The inclusion of the Greens in the Scottish Government significantly boosts the environmental credentials of Holyrood and the independence project in general. With the hosting of the COP26 climate conference in Glasgow in a few months’ time, the media focus will shift very strongly to environmental issues, allowing the Scottish Government to steal a march on a British Conservative government whose environmental credibility is at best questionable and to present itself and Scottish independence as being key to the achievement of an environmentally friendly and sustainable Scottish economy.

This will be key to enthusing and engaging younger voters with the independence cause and ensuring they turn out to vote in a referendum. Younger voters are both more likely to support independence and to prioritise the importance of environmental issues in how they decide their vote.

Anything we can do to attract that all-important younger age group and give them additional reasons for voting for independence – and to make them more likely to turn up at the polling stations – will only increase the chances of a victory for the independence campaign in a future referendum, all the more so because opinion polling has consistently shown that the majority for independence is overwhelming amongst younger voters but younger people are less likely to register to vote and to turn out to vote than older voters.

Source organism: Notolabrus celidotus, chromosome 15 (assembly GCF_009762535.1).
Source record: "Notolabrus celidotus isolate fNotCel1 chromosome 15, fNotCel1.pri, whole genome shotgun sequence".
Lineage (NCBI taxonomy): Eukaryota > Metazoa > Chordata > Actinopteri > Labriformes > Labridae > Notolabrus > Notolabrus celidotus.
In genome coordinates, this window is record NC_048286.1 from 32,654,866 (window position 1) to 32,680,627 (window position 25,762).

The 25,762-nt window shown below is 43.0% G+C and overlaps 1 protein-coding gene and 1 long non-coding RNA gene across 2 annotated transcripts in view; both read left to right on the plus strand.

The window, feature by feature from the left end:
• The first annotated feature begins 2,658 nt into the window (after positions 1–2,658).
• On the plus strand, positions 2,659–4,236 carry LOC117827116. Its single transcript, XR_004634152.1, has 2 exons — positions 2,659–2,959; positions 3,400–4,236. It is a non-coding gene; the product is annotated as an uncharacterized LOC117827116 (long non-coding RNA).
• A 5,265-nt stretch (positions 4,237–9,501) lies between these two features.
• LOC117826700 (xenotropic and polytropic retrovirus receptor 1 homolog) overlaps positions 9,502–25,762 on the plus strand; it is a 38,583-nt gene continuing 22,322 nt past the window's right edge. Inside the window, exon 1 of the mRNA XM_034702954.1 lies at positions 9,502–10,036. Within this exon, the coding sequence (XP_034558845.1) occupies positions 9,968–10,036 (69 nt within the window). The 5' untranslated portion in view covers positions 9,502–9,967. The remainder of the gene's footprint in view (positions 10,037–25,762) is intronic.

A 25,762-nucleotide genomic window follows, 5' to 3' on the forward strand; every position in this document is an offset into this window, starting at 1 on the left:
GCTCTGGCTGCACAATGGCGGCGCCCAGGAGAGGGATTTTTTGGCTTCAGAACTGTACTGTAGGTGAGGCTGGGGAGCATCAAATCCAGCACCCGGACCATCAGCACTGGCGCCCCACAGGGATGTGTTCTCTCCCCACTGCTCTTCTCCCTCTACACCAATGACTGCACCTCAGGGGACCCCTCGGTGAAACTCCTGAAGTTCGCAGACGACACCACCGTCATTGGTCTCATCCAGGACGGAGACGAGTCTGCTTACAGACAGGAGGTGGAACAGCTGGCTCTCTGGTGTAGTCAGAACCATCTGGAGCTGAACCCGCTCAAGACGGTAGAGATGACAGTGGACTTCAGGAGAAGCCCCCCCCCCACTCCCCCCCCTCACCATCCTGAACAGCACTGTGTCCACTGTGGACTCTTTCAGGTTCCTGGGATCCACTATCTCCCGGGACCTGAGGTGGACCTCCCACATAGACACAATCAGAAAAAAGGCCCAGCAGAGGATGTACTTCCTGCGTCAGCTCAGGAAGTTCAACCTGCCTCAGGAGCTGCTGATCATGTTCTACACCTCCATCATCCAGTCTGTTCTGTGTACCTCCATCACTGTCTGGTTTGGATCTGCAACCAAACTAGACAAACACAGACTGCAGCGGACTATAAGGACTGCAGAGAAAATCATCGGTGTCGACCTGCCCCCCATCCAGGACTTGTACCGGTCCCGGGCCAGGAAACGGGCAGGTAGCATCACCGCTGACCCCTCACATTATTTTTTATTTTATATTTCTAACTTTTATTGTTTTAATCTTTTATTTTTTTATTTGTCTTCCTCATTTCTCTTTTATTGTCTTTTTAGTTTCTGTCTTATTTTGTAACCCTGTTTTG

An important study published by the pro-independence think tank Common Weal over the weekend highlights the necessity for separating the cause of independence from narrow party politics. The study found that there are significant numbers of voters who do not align themselves with the SNP but who nevertheless support independence.

The study even found that there are more Conservative voters in Scotland who are willing to back independence than there are actual members of the Scottish Conservative Party. It might be difficult to understand the rationale of an independence supporter deciding to back the Conservatives, but as the theoretical physicist Werner Heisenberg remarked about quantum physics, “not only is the universe stranger than we think, it is also stranger than we can think”.